You wouldn't think you'd find good mee bandung muar in Mersing, would you? I'll tell you now that you can. But you have to drive some ways out of town to reach the place. Mee Bandung D'gunung is an unimpressive stall located right by the roadside of Federal Route 3 about 10km north of town. If you are driving from Mersing town towards Endau, you'd probably miss it. But if you are game for a bit of difference, then make a look-out for it on your left-hand side after you pass the water treatment plant in Tenglu.

The stall is mostly a one-man show run by an amiable gentleman called Encik Mat. If you come in a large group, then patience is key. He operates from early morning to around 6pm with a short closing period around mid-day for zohor prayers.

While the mee bandung is not bad, Encik Mat also serves good mee soto too. Again, prices are still customer-friendly.

Location is just by the main road

Mee bandung in reasonable portion


Couldn't resist a bowl of mee soto after finishing the mee bandung

4. Satar and keropok lekor

Okay, back to the Terengganu delicacies of satar and keropok lekor. There are not that many stalls selling satar. We have tried almost all and the one we consider the best is located near the keropok gallery along Jalan Makam at Mersing Kanan. This stall has no particular name so I decided to give it the title of Gerai Satar Terbaik Mersing and recommended an addition to Google Maps.

They start business around 11 in the morning and would sometimes be sold-out by 3pm. They have a few small tables where you can sit and have your satar in-situ. Complete your selection with some keropok lekor, otak-otak, kuih paung and cendol which they also sell, and you have a satisfying tea-time meal.

Satar and otak-otak over charcoal fire

Satar is made up of fish, coconut and some killer bits of cili padi

Kuih paung whose insides are also fish and coconut

4 comments:

Andrea Boult said...

Dear Encik Oldstock,
Thank you very much for this absolutely foodilicious post. The mee soto looks awesome, unlike the rather sad ones we usually see in KL. Are those bits of fish or grilled meat in the dish?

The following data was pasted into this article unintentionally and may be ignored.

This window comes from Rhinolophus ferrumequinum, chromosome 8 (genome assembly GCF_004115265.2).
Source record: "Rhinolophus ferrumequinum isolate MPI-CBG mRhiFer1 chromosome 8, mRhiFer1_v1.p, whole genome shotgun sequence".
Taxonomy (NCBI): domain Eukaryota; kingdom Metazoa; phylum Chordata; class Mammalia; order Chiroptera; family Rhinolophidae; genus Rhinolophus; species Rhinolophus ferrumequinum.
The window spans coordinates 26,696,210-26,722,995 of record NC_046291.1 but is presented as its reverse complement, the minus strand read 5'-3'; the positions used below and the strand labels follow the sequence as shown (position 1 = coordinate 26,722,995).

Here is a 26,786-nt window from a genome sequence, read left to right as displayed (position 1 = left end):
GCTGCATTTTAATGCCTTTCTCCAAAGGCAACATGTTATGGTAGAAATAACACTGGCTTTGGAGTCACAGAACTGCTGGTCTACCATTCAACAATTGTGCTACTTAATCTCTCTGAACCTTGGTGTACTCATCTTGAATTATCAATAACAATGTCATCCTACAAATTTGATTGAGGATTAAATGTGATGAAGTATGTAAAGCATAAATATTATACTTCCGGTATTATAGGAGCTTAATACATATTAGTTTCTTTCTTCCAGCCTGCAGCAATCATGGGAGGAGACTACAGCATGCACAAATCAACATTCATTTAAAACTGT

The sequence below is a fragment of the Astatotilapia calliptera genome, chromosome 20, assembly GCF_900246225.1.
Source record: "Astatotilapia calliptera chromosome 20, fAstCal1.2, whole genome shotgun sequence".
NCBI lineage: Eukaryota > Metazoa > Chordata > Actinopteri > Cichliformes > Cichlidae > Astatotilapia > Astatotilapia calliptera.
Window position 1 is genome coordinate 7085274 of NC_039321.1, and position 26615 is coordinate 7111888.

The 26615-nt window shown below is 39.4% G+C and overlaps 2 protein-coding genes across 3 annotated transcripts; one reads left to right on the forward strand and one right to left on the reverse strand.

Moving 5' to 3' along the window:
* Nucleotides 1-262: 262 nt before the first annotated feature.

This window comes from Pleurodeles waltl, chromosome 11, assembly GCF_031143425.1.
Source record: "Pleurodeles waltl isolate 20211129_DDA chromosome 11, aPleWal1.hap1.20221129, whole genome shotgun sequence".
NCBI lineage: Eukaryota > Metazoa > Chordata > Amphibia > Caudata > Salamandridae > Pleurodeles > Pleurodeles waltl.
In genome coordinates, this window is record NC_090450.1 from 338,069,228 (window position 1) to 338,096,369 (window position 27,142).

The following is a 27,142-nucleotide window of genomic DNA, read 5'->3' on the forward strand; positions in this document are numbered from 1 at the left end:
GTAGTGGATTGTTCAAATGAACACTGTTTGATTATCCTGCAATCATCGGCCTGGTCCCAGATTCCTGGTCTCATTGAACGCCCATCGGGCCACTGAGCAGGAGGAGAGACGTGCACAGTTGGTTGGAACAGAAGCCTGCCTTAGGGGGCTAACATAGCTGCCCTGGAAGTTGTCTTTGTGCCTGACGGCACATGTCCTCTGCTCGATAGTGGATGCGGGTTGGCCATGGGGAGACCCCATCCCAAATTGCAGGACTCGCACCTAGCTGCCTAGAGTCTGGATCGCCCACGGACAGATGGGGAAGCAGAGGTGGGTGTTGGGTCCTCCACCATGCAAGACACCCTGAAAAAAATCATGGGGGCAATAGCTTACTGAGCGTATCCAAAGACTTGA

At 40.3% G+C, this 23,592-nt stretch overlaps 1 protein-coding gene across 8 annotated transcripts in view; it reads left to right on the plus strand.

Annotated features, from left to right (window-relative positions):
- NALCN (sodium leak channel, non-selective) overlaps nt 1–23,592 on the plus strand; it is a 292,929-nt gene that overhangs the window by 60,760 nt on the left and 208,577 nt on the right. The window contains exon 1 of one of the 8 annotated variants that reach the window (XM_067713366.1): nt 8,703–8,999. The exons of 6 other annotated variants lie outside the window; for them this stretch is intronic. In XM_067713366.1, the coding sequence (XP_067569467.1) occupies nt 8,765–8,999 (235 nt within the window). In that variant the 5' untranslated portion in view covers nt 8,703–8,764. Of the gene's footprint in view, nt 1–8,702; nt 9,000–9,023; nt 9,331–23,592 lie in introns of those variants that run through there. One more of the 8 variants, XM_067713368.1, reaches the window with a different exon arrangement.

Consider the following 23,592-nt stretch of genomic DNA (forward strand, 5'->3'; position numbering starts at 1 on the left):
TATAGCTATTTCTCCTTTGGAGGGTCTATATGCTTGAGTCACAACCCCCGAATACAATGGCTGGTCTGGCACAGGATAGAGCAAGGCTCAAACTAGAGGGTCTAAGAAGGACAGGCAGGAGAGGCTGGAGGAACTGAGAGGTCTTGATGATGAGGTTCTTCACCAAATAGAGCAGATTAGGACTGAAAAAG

It is interesting to find Trengganu cuisine in Johor. Someone told me recently that one can also get authentic Sarawak food in Johor, too. Seriously?

Amelia said...

Hi OldStock, jalan jalan cari makan. :)) Now adays go Mersing no more nightmare winding road like those days which take up long hours. I only stopped over several times cos transit to Pulau Tioman and on the way to Kuantan.
The soto and nasi campur look really good too.

Best regards,
Amelia

Oldstock said...

Dear Puan Andrea,

Sorry for the delay in replying. The mee soto contained generous strips of chicken meat. In that photo, the some meat was on the bone. A bit crude perhaps but I guess that's the kampung-style of serving it. Does not take away the tastiness of it :-)

I'm not sure about getting authentic Sarawak food in JB but I was told that there is a sizeable community of Sarawakians living in Pasir Gudang area. It is quite possible that there are some restaurants that cater to them. I'll try to find out.

Oldstock said...

Hi Amelia,

Sorry for the delay in replying. Yes, the Mersing road is not so winding as it used to be. Just to let you know, although my better half is from Mersing, neither of us have ever been to Tioman or the other islands. Somehow we are just not attracted to visit the islands :-)